Children in many parts of the world grow up chanting hundreds of jingles, verses, and rhymes which their great-great-grandparents chanted before them. For though the expression “nursery rhyme” was first used in 1824, such rhymes have existed for hundreds of years.
Nursery rhymes have a great variety of origins. Many of them have grown out of festivals, ceremonies, and rites used hundreds of years ago in Europe. Some have been made to explain the wonders of the world. Some repeat old chants for controlling rains, storms, droughts, and foods.
“London Bridge Is Falling Down” is said to date back to ancient days. Prayer rhymes, such as “Matthew, Mark, Luke, and John, Bless the bed that I lie on,” repeat ancient rites.
Rhymes may come from games centuries old. “Knick Knack Paddy Whack, give a dog a bone” comes a game of knuckle-bones which started in Japan. It traveled to Rome and was carried to England and Europe by conquering Roman soldiers.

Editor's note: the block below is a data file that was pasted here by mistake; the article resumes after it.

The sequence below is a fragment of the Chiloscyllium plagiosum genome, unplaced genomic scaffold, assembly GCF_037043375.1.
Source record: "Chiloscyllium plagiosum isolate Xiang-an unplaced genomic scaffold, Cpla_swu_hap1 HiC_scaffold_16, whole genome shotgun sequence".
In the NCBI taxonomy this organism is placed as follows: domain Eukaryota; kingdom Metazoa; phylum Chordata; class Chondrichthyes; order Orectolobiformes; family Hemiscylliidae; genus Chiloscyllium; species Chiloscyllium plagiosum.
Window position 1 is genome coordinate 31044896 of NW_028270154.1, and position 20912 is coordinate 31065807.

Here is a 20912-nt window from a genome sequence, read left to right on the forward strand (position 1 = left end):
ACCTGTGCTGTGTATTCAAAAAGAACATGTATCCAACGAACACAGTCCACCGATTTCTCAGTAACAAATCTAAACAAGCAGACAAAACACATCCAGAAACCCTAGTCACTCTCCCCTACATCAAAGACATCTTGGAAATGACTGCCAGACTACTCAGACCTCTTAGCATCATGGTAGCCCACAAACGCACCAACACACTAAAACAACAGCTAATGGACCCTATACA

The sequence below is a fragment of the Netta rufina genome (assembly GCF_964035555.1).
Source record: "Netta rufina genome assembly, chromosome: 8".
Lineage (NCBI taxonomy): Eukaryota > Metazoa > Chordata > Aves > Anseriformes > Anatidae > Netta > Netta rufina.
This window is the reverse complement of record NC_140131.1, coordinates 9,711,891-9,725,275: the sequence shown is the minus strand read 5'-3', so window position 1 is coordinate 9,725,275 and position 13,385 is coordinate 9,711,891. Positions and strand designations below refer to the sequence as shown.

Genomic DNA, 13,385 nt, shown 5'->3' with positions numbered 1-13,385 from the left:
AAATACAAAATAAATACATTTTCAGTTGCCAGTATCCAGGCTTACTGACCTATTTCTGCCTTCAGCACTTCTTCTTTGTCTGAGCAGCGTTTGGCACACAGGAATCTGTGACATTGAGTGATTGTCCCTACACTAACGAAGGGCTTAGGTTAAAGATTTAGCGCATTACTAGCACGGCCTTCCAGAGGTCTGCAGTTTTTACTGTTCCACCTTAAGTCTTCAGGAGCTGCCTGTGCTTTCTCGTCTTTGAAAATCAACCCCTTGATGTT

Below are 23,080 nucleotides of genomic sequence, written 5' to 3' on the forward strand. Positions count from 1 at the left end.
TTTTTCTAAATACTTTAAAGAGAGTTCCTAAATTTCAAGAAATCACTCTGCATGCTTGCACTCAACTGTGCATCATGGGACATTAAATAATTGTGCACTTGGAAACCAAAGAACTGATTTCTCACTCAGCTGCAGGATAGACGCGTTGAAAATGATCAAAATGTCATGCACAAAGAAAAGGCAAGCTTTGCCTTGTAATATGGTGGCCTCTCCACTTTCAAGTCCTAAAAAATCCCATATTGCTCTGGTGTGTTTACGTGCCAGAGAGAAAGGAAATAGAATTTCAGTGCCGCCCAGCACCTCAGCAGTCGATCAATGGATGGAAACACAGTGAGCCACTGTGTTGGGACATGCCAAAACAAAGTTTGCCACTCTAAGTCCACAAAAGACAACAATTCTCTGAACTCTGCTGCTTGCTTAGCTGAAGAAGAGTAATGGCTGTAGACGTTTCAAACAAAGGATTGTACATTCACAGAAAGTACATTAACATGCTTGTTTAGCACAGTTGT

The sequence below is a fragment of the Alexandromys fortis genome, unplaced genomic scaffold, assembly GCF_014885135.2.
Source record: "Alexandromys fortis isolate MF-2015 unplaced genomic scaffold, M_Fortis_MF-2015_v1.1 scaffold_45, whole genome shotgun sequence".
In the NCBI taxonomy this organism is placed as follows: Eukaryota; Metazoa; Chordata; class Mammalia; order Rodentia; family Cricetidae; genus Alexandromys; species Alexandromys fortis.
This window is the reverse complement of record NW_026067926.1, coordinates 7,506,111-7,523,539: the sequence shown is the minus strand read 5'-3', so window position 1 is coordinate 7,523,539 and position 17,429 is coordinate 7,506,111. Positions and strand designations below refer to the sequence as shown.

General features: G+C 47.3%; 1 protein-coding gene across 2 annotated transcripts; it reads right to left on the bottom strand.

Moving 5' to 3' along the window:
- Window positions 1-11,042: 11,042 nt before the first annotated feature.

Rhymes sometimes come from street cries of peddlers who called out their service in rhymes. “Hot pease, hot, hot, hot” was such a street cry. Rhymed stories and songs were printed on long sheets of paper and sold for a penny. “Three Blind Vice” was printed in 1609 and sold in this way Some rhymes were 1earne‹l from traveling actors who gave plays in the streets. Schoolboy actors used the verse “Thirty days hath Septem- ber” as far back as 1602! About half of the 800 rhymes commonly used today are 200 or more years old.
What Is The Darkest Nursery Rhyme?
Ring Around the Rosie is the darkest nursery rhyme. The origin of this rhyme is by far the most infamous. The rhyme refers to the Great Plague of London in 1665.